It is also noteworthy that, in our desegregation cases, we rejected arguments that are virtually identical to those advanced by the University today. The University asserts, for instance, that the diversity obtained through its dis criminatory admissions program prepares its students to become leaders in a diverse society. See, e.g., Brief for Respondents 6 (arguing that student body diversity “prepares students to become the next generation of leaders in an increasingly diverse society”). The segregationists likewise defended segregation on the ground that it provided more leadership opportunities for blacks. See, e.g., Brief for Respondents in Sweatt 96 (“[A] very large group of Northern Negroes [comes] South to attend separate colleges, suggesting that the Negro does not secure as well-rounded a college life at a mixed college, and that the separate college offers him positive advantages; that there is a more normal social life for the Negro in a separate college; that there is a greater opportunity for full participation and for the development of leadership; that the Negro is inwardly more ‘secure’ at a college of his own people”); Brief for Appellees in Davis 25–26 (“The Negro child gets an opportunity to participate in segregated schools that I have never seen accorded to him in non-segregated schools. He is important, he holds offices, he is accepted by his fellows, he is on athletic teams, he has a full place there” (internal quotation marks omitted)). This argument was unavailing. It is irrelevant under the Fourteenth Amendment whether segregated or mixed schools produce better leaders. Indeed, no court today would accept the suggestion that segregation is permissible because historically black colleges produced Booker T. Washington, Thurgood Marshall, Martin Luther King, Jr., and other prominent leaders. Likewise, the University’s racial discrimination cannot be justified on the ground that it will produce better leaders.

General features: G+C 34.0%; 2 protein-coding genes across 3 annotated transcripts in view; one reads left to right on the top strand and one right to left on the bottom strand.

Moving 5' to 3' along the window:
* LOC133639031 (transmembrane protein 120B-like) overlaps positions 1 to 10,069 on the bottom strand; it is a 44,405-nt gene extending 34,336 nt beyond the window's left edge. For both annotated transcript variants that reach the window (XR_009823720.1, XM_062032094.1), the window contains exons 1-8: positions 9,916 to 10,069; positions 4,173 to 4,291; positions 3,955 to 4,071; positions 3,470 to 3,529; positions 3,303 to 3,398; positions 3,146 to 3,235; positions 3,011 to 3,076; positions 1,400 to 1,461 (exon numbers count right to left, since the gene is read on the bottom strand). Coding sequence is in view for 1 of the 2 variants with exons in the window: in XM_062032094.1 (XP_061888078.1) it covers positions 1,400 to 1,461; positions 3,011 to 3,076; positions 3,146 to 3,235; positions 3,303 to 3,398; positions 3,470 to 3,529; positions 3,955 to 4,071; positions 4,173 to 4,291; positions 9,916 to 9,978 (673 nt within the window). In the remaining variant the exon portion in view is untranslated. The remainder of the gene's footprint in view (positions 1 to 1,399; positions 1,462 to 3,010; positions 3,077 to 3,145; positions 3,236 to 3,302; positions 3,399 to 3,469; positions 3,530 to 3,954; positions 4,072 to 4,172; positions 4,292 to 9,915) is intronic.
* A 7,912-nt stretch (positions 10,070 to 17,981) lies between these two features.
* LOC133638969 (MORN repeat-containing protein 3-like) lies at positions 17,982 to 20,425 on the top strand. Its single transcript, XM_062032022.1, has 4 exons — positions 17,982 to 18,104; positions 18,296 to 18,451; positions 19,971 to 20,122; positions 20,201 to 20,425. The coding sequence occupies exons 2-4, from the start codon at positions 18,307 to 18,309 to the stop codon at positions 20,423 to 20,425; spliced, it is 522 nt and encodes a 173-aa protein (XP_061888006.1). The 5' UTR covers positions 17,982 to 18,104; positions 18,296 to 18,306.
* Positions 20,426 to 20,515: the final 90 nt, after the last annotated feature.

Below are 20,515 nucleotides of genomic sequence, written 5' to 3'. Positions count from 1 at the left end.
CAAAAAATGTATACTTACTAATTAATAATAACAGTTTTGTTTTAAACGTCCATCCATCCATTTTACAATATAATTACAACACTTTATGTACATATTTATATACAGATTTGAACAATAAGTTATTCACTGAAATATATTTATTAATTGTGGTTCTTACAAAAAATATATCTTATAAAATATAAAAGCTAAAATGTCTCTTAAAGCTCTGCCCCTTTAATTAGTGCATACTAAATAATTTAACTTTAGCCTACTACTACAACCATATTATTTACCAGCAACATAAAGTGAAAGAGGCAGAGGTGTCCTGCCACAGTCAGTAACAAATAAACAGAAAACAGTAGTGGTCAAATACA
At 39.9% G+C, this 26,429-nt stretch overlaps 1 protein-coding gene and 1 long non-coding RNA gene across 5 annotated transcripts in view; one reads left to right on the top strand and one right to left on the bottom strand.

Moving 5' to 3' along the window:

The University also asserts that student body diversity improves interracial relations. See, e.g., Brief for Respondents 6 (arguing that student body diversity promotes “cross-racial understanding” and breaks down racial and ethnic stereotypes). In this argument, too, the University repeats arguments once marshaled in support of segregation. See, e.g., Brief for Appellees in Davis 17 (“Virginia has established segregation in certain fields as a part of her public policy to prevent violence and reduce resentment. The result, in the view of an overwhelming Virginia majority, has been to improve the relationship between the different races”); id., at 25 (“If segregation be stricken down, the general welfare will be definitely harmed . . . there would be more friction developed” (internal quotation marks omitted)); Brief for Respondents in Sweatt 93 (“Texas has had no serious breaches of the peace in recent years in connection with its schools. The separation of the races has kept the conflicts at a minimum”); id., at 97–98 (“The legislative acts are based not only on the belief that it is the best way to provide education for both races, and the knowledge that separate schools are necessary to keep public support for the public schools, but upon the necessity to maintain the public peace, harmony, and welfare”); Brief for Appellees in Briggs 32 (“The southern Negro, by and large, does not want an end to segregation in itself any more than does the southern white man. The Negro in the South knows that discriminations, and worse, can and would multiply in such event” (internal quotation marks omitted)). We flatly rejected this line of arguments in McLaurin v. Oklahoma State Regents for Higher Ed., 339 U. S. 637 (1950), where we held that segregation would be unconstitutional even if white students never tolerated blacks. Id., at 641 (“It may be argued that appellant will be in no better position when these restrictions are removed, for he may still be set apart by his fellow students. This we think irrelevant. There is a vast difference—a Constitutional difference—between restrictions imposed by the state which prohibit the intellectual commingling of students, and the refusal of individuals to commingle where the state presents no such bar”). It is, thus, entirely irrele vant whether the University’s racial discrimination increases or decreases tolerance.